so, 8x outputs, and i need 8x inputs. if i start with a DTDP relay, wired like a motor reverse switch, power the outer poles, one 5V, the other Gnd. then take two wires from the center taps and route to a SPDT switch, with the 5V and Gnd taps to the SPDT outer taps, and the center tap to the arduino input. the arduino controls the DPDT relay.
there is a way to have switches, with only one switch and the SSR, but it requires a transistor, and two resistors for every switch, but it can be done with a central switch panel. ...or i can have a separate board in the case for the switching to take place. then i only need 3 wires. for the two signal outputs, and one return. could be as simple as XLR connectors, as i have a few. then run the wire to the switch, and i can use standard "3-way" household switches, for simplicity. or rather than the XLR, i can use the 8X screw-terminal plugs for the connections... if i get another few of those, i will have enough for 8x switches, and another pair for the SSR outputs. so i need 3x more plug connectors. or i could do something else for the SSR outputs. one of the 8x plugs, and a common ground.
whatever i do, the switch wires will need to be labeled as "Low Volt: 5Vdc", so at the switches, some screwy electrician does not fry my hardware.
but back to the transistor circuit... it is just an inverter transistor. pass the signal and anti-signal to the switch to select from. then pass the result back to the Arduino so it knows the state, and to the SSR to activate the AC circuit.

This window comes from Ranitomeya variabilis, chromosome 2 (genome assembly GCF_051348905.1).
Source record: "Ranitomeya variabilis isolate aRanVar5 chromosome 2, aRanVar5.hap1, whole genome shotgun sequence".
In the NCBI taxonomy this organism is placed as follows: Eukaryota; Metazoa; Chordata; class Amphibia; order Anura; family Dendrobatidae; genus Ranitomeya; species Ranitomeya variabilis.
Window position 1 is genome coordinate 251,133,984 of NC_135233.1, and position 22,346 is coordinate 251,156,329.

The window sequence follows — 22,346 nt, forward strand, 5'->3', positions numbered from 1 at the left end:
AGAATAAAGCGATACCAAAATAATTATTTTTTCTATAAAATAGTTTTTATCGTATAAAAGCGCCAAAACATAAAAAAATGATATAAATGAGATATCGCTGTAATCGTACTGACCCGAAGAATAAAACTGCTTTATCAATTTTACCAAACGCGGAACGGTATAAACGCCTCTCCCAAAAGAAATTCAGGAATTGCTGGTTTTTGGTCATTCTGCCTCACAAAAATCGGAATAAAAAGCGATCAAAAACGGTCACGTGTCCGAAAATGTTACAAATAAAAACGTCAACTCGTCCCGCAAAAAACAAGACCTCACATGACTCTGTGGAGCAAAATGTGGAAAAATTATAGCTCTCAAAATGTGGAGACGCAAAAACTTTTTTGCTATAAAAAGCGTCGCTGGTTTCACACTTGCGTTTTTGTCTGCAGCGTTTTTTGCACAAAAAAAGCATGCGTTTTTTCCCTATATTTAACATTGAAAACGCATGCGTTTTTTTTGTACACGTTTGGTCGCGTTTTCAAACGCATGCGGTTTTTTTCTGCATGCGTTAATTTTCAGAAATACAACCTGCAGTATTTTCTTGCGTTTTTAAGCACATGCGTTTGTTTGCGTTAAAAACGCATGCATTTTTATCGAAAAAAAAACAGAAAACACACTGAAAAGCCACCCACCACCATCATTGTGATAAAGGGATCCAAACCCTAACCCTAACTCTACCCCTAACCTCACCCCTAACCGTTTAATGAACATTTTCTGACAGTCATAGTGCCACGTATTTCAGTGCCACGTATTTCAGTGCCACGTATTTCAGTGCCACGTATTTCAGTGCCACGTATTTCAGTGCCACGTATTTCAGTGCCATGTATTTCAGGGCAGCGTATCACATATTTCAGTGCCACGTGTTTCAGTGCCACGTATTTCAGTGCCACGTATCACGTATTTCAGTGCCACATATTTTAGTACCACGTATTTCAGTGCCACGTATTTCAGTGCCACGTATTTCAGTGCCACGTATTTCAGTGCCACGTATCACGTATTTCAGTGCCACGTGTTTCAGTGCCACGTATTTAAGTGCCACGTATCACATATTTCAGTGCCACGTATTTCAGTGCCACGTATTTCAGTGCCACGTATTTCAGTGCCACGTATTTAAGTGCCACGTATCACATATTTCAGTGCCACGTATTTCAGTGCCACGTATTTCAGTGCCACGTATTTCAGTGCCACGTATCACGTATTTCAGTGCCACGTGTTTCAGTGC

if i have a louver fan i the gable, and a open louver in the other end of the gable, i can regulate the attic temp pretty easy. i can turn the fan on so long after sunrise, and off at sunset. it could run all the time, or even setup a temp control. where it is an automatic control, i would NOT wire in the switch, and just wire it to be on with the automation control. for a fail-safe, i would put it on it's own circuit-breaker, so i can positively turn it off if needed for maintenance.

the room dust-removal system would be auto/manual control, as would the lights and air-compressor, so they can be turned on and off remotely.

in the future, when i have the remote light setup on the garage, i will want a second switch in my shop for it.